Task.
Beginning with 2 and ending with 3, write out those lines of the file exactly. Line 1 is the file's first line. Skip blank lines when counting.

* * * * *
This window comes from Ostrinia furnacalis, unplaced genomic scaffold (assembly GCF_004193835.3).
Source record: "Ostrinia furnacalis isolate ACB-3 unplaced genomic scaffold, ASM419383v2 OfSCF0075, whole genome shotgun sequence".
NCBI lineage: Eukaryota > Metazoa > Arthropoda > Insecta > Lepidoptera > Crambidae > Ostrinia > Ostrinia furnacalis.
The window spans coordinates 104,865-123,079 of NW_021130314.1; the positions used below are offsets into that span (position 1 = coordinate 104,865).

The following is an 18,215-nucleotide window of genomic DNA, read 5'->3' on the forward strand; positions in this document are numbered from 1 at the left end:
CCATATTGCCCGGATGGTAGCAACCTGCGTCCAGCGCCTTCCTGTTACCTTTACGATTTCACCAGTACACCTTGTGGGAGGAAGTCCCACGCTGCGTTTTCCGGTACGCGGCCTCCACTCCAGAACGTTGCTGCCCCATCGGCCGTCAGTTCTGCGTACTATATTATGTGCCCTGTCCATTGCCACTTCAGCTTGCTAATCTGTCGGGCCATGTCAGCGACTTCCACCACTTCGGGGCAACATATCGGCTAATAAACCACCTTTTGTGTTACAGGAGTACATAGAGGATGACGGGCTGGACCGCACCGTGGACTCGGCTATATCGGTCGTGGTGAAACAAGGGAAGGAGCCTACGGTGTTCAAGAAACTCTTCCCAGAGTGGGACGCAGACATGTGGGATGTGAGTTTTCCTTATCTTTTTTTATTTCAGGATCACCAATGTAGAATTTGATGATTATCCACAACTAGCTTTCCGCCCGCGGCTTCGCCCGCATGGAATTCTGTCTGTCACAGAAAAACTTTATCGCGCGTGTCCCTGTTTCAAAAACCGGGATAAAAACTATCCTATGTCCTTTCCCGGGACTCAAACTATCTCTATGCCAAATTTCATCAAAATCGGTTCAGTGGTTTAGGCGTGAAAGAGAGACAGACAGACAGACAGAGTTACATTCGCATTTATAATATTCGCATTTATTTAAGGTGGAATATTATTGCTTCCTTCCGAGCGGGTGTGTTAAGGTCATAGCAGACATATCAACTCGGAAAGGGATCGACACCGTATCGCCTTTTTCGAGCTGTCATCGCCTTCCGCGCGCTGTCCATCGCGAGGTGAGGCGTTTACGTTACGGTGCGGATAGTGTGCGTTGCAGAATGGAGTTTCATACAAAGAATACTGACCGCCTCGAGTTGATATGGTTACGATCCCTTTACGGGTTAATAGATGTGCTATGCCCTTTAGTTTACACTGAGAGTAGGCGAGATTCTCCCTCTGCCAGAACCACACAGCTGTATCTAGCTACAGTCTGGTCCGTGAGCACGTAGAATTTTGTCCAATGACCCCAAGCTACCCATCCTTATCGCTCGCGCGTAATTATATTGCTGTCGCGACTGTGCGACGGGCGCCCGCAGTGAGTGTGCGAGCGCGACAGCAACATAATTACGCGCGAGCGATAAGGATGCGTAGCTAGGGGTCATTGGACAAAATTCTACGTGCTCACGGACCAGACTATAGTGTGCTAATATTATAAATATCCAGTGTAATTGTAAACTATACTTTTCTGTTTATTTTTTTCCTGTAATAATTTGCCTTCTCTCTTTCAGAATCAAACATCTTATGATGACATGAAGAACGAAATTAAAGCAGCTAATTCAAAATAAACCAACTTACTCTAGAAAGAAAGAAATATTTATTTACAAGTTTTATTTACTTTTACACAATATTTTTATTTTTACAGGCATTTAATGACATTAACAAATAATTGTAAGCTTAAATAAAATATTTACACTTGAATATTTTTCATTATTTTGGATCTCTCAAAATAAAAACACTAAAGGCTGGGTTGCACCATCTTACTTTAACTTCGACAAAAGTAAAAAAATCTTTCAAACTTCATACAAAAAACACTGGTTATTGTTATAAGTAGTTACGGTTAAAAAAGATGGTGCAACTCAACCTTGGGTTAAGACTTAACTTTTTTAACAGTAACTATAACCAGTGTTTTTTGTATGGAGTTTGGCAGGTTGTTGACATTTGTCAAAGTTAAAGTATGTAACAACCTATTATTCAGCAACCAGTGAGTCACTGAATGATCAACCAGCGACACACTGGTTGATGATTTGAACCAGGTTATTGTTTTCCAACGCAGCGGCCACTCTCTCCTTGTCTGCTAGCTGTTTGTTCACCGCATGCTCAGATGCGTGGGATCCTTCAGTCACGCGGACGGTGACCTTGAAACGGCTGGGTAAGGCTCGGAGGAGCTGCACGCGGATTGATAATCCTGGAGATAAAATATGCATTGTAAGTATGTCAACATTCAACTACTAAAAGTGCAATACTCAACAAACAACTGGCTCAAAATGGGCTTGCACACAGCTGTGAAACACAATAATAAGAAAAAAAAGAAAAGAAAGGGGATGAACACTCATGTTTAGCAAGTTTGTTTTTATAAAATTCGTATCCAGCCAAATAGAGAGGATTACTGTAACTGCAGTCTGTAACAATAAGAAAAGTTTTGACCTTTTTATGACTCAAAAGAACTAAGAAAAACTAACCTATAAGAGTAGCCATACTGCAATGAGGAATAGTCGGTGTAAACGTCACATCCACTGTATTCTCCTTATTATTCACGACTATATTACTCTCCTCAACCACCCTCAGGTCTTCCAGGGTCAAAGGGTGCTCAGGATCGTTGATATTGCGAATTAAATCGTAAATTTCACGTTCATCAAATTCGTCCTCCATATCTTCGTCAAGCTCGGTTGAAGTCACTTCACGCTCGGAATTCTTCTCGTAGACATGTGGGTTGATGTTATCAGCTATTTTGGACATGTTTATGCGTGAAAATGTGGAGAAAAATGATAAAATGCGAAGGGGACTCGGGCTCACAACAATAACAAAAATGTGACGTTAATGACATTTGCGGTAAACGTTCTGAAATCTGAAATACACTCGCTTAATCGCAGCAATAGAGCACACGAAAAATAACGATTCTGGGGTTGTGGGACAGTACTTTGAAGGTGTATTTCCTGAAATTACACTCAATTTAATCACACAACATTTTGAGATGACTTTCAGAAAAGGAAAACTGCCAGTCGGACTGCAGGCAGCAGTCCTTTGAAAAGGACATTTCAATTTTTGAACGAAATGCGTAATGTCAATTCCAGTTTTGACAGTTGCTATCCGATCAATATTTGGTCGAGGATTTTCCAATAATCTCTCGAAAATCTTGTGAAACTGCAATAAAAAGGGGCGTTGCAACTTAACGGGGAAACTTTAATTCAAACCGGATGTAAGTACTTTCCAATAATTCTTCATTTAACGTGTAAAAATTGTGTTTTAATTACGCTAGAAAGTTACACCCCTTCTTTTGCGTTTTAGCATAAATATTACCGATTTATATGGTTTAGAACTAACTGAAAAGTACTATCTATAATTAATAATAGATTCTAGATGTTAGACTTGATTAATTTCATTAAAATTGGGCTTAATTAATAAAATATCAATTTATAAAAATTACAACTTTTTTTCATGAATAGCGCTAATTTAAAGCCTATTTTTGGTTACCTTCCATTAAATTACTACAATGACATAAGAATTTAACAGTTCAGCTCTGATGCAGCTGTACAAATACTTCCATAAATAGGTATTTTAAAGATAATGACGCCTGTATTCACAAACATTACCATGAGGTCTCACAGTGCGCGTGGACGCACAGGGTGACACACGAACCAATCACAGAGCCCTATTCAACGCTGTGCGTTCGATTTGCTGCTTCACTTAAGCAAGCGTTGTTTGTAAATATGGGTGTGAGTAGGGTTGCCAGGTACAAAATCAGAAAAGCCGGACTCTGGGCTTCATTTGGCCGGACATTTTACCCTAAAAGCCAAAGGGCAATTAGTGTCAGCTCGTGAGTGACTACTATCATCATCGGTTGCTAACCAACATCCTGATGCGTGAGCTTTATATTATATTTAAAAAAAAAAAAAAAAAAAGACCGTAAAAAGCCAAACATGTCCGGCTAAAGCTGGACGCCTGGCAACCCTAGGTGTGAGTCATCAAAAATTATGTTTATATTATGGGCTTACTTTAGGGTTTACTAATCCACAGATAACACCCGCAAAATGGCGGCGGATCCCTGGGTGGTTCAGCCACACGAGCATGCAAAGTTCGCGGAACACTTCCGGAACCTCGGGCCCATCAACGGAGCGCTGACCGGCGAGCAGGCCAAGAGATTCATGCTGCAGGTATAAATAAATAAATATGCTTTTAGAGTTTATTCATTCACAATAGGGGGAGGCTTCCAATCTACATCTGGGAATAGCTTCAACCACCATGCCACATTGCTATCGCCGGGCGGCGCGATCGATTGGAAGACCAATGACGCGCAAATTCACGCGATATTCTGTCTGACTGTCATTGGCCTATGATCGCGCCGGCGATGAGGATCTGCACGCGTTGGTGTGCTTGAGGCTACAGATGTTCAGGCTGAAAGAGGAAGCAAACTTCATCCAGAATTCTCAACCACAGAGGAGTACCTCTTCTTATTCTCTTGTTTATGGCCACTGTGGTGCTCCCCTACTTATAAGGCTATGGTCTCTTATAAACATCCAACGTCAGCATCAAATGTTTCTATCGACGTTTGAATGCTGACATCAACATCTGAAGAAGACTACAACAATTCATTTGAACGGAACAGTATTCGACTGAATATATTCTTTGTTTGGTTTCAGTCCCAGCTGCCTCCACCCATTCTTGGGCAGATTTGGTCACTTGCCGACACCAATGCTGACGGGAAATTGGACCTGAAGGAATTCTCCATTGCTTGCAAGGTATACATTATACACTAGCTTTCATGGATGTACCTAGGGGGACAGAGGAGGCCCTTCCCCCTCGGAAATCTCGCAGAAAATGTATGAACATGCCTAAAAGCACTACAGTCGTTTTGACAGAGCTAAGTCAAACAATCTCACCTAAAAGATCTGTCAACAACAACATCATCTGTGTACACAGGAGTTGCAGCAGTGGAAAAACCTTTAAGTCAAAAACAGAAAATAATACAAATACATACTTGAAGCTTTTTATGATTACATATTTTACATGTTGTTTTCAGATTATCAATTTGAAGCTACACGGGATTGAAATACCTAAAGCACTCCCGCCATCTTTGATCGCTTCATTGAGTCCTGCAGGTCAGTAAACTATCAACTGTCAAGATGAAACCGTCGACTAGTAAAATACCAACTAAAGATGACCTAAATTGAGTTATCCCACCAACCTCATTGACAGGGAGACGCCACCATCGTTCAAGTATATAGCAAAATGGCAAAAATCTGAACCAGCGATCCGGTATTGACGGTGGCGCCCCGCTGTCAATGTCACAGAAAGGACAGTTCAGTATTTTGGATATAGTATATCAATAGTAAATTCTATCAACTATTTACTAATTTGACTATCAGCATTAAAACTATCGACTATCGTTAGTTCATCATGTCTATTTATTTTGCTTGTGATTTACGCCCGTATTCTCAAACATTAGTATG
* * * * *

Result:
Source record: "Ostrinia furnacalis isolate ACB-3 unplaced genomic scaffold, ASM419383v2 OfSCF0075, whole genome shotgun sequence".
NCBI lineage: Eukaryota > Metazoa > Arthropoda > Insecta > Lepidoptera > Crambidae > Ostrinia > Ostrinia furnacalis.